“Paradise on Earth” is probably the most clichéd phrase on the internet to describe tropical islands; however, “Paradise on Earth” is the only phrase to describe the tiny, green, pearl-like Seychelles islands.
The beauty of this country is apparent even before you touch its ground. From the window of the plane, you can see the ribbons of white-sand beaches washed by the sea with multiple shades of blue. The islands are covered with lush green hills with hardly any human intrusion in sight.
We’re talking about the Seychelles islands, an archipelago comprising of 115 small islands located near the Equator on the Indian Ocean. Not many tourists have Seychelles on their bucketlist. But those who do know all about its deserted beaches, varied wildlife, historic sites, and a fascinating underwater world.
The Seychelles islands owe their natural wealth to two elements: their geographical location, far from everything else, and their geological composition. Unlike most oceanic islands, Seychelles is not of volcanic origin but constitutes a remote granitic remnant of the ancient Gondwana supercontinent.
The archipelago is divided into two large groups of islands, one interior and one exterior. The interior islands have a hilly terrain outlined by large granite moles while the coral origin of the southern exterior islands gives them a characteristic flat and sandy appearance.
Over 40% of Seychelles comprises of natural reserves, which makes it one of the most protected countries in the world. By belatedly joining tourism development, they have created a model committed to the conservation of the environment. Want a remote and pristine vacation? Here are a few things to do when visiting these one-of-a-kind Seychelles islands:
The sun-soaked beaches are probably the biggest draw for tourists to Seychelles. The options are endless, from intimate coves to white sand croissants stretching over a mile. Spending your days rocking in a hammock, splashing in the sea, posing for your Insta, and gulping down a cocktail (or three).
Anse Major, Intendance, Lazio, Georgette, Source D’Argent, and Severe are some of the most popular island beaches . You can also go off the beaten path and discover some of the hidden corners where you can have the whole beach to yourself!
Mahé is the largest island in Seychelles and the starting point for most visitors. The vegetation extends everywhere and only opens to make room for scattered houses until you reach the capital city of Victoria.
Old wooden mansions, oblivious of time with their faded colonial tones, mark the streets of Victoria. At the entrance, a modern monument represents the three continents (Asia, Africa, and Europe). Victoria is a melting pot of African, European, Indian, Sinhalese and Malay cultures.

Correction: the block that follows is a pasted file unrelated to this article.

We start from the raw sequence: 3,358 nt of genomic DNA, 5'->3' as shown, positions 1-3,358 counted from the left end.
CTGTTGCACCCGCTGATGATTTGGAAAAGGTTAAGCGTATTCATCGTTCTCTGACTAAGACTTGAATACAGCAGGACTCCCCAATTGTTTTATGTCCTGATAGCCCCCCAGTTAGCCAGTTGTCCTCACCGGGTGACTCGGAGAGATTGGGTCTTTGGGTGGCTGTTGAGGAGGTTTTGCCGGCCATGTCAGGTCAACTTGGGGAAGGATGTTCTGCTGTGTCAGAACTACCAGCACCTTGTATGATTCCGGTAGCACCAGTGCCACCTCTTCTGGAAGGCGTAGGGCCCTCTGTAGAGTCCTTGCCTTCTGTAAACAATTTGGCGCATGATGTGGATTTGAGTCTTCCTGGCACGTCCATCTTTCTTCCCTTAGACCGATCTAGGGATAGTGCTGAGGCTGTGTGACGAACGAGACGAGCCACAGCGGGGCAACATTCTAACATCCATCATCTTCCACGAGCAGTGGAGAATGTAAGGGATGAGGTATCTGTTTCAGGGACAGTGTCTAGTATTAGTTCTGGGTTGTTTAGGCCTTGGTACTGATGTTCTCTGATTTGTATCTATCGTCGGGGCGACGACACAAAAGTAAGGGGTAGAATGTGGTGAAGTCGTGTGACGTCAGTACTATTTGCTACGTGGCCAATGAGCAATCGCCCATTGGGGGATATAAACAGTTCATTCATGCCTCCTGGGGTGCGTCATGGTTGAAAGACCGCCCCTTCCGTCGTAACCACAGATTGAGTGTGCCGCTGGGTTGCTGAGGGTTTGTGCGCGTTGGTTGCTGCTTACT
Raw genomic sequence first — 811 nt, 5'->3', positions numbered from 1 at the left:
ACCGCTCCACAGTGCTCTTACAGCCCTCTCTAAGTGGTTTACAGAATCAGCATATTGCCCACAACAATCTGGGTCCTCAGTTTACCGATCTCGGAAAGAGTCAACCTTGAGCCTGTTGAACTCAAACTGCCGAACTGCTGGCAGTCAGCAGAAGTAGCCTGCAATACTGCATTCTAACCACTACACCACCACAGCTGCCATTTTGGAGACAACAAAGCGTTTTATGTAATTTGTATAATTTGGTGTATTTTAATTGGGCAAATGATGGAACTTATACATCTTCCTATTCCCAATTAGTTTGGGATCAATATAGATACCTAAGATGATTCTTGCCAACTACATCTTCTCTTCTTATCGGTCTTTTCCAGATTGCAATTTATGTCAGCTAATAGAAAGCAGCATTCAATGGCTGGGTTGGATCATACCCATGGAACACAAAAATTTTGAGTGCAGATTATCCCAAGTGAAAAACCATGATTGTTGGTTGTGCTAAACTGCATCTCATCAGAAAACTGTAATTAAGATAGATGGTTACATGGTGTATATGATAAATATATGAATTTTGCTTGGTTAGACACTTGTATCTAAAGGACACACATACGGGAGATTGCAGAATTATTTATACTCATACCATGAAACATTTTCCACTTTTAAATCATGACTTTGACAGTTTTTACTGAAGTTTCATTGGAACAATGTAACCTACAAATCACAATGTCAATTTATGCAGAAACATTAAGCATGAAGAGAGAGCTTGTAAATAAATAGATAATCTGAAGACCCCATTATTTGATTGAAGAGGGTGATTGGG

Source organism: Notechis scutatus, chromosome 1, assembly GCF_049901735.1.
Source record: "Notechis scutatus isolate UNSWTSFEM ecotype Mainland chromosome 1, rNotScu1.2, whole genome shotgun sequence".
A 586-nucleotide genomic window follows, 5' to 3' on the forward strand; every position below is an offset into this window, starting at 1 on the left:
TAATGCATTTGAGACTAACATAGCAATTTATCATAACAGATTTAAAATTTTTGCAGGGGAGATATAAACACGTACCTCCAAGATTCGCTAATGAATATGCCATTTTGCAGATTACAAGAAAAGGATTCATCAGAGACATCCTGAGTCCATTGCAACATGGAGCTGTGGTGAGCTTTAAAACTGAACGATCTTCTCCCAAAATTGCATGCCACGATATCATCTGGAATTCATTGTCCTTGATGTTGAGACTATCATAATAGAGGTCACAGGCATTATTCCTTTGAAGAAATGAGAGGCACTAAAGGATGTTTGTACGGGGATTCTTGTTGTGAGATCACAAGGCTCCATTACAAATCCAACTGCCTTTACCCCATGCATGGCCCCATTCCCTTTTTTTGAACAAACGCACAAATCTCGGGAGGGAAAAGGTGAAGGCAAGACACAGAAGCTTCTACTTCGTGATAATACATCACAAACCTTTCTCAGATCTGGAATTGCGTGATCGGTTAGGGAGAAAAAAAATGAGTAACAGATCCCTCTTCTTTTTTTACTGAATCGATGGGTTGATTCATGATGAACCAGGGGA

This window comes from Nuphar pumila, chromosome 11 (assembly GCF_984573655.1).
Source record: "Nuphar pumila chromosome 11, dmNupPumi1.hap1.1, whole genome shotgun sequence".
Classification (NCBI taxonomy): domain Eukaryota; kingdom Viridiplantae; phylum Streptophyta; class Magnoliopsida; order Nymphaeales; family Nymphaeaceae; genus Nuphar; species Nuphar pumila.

Saturday is a market day in Victoria, where you can experience the blend of old and new Seychelles. Walk through the rows of stalls selling fruits, vegetables, fresh fish, and spices. You can also find souvenir and craft shops, as well as shops selling clothes and accessories.
When you think of the Seychelles islands, sun and beach might be the first thing that comes to your mind. However, these islands hide a wealth of flora and fauna beyond its palm crowned shores.
One of the favorite places for hikers is the Morne Seychellois National Park, the highest point of the archipelago that covers a fifth of Mahé. From the top, you can see Victoria Bay, the nearby islands as well as the dense mangroves of the park.
Located in the heart of Praslin Island, Vallée de Mai Nature Reserve protects an impressive palm forest declared a World Heritage Site by UNESCO. The reserve has three routes of different lengths, which takes you through a landscape characterized by waterfalls, streams, and huge sea coconut trees that only grows in this part of the world.
The name of the Bird Island is self-explanatory. Located 60 miles from Mahé, it is the northernmost island of the archipelago. This island has 13 species of endemic birds and many others that find refuge during the long migratory routes from Europe, Asia, and Africa. They chose this island to establish their colony as it is the first island they find in the Indian Ocean coming from the north. Bird Island is home to more than three million birds (terns, swallows, kingfishers, etc.) and humans are just intruders who go unnoticed.
Birds are not the only impressive beings you see on this island. Here you can find more than 20 Giant Aldabra Tortoises which are the largest in the world along with the Galápagos tortoise.
Although there are plenty of spots to discover the vibrant marine life in the Seychelles islands, Cerf Island is special due to its proximity to the National Marine Park of Sainte Anne. The island is close to the capital and you can reach there easily by a few-minute boat ride. Swim with the white tipped and lemon sharks and get close and personal with moray eels, sea turtles, and tropical fish of every color you can imagine.
In addition, there are two spectacular shipwrecks to the north of Mahe which appeals to advanced divers. You can swim through their ghostly chambers and see how the underwater world has engulfed the ship as if it’s one of their own.